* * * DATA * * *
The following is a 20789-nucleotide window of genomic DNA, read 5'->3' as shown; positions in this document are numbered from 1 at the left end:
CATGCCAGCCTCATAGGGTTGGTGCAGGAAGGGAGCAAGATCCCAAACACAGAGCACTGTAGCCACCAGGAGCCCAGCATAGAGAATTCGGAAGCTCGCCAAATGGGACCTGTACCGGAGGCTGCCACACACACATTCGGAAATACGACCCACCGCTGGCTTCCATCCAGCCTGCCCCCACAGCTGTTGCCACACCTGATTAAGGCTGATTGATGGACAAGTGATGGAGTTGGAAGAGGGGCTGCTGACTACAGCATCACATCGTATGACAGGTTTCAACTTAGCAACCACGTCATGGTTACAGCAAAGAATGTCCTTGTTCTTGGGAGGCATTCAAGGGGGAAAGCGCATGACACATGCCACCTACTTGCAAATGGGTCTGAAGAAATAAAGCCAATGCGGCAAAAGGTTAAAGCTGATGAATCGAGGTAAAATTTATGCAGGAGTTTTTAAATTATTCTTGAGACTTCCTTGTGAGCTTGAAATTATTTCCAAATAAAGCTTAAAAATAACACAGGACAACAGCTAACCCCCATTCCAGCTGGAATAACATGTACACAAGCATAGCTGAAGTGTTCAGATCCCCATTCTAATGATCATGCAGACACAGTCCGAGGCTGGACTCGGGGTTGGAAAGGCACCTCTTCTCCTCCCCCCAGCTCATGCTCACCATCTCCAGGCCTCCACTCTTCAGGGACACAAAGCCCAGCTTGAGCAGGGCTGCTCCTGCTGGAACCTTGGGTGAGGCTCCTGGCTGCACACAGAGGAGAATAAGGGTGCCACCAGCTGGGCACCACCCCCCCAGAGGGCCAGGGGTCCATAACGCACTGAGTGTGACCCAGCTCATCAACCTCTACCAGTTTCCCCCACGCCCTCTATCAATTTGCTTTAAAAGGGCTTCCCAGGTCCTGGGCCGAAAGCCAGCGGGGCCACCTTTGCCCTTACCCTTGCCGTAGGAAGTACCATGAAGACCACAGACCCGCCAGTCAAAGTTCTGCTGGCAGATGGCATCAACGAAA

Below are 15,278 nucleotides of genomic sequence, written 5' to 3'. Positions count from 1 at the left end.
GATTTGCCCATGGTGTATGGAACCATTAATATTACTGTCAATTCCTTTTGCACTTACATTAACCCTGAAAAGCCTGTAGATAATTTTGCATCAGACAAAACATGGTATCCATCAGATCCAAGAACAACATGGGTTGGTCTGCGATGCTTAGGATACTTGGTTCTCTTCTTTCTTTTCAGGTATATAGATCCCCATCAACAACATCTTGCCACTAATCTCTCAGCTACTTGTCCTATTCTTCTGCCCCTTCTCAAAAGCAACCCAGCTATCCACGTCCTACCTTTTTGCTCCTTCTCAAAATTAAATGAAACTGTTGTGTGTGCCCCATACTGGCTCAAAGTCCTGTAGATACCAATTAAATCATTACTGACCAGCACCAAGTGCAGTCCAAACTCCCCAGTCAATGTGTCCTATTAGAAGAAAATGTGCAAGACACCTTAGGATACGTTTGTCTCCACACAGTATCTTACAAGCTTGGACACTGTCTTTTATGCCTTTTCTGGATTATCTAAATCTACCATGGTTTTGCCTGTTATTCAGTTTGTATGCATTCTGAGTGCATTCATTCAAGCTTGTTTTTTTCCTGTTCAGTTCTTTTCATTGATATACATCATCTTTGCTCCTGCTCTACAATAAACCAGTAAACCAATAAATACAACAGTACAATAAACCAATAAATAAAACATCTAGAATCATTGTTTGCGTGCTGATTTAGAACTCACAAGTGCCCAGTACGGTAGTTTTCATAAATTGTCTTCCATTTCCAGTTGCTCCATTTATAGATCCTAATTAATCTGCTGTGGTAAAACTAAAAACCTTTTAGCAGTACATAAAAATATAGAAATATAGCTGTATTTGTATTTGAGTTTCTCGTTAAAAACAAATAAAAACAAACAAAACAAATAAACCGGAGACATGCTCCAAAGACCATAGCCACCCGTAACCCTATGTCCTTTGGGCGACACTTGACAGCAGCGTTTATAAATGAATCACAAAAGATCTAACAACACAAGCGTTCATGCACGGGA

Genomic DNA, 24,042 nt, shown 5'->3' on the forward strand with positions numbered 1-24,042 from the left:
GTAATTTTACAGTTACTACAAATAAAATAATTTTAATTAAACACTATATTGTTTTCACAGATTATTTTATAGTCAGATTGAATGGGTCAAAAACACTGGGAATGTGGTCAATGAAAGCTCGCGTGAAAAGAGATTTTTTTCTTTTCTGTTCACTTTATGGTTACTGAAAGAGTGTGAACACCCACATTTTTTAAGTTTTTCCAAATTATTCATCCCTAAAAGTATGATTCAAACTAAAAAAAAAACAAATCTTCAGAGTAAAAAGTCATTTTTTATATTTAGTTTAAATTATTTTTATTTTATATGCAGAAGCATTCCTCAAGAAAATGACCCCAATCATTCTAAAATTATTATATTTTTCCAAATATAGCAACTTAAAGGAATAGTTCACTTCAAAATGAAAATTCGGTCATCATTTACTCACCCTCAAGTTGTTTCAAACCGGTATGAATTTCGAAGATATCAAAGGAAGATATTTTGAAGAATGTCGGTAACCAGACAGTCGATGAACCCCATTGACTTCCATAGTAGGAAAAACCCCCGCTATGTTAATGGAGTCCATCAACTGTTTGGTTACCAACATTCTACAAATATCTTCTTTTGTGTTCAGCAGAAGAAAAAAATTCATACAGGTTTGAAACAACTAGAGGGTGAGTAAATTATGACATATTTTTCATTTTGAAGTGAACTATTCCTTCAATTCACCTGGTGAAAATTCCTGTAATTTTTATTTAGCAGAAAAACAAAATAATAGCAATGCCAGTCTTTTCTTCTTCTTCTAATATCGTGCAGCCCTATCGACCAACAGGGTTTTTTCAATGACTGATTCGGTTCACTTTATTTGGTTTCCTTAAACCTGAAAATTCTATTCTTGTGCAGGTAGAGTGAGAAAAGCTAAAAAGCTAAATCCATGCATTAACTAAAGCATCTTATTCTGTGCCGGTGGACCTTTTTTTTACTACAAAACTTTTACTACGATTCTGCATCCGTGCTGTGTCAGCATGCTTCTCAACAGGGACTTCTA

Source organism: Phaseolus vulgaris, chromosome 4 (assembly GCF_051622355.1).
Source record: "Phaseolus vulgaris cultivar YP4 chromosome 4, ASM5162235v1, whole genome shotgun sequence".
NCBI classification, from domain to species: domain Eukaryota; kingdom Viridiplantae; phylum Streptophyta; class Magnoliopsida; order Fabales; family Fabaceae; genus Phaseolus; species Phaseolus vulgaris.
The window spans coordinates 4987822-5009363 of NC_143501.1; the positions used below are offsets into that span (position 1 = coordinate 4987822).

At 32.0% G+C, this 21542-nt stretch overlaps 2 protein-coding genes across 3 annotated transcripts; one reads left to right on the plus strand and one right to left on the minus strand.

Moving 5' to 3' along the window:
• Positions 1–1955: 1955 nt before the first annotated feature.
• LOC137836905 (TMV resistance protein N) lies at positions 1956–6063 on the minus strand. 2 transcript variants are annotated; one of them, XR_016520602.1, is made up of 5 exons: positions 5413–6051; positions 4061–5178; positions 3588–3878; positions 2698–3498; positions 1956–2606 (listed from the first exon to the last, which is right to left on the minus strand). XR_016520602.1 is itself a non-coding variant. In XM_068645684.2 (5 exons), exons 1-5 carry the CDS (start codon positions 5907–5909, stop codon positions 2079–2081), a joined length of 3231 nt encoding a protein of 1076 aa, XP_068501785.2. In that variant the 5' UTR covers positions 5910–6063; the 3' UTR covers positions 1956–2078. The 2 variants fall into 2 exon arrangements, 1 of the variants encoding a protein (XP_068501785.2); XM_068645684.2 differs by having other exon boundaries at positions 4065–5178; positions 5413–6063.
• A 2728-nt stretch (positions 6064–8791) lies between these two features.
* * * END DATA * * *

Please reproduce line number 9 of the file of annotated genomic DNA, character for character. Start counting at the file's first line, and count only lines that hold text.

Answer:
NCBI classification, from domain to species: domain Eukaryota; kingdom Viridiplantae; phylum Streptophyta; class Magnoliopsida; order Fabales; family Fabaceae; genus Phaseolus; species Phaseolus vulgaris.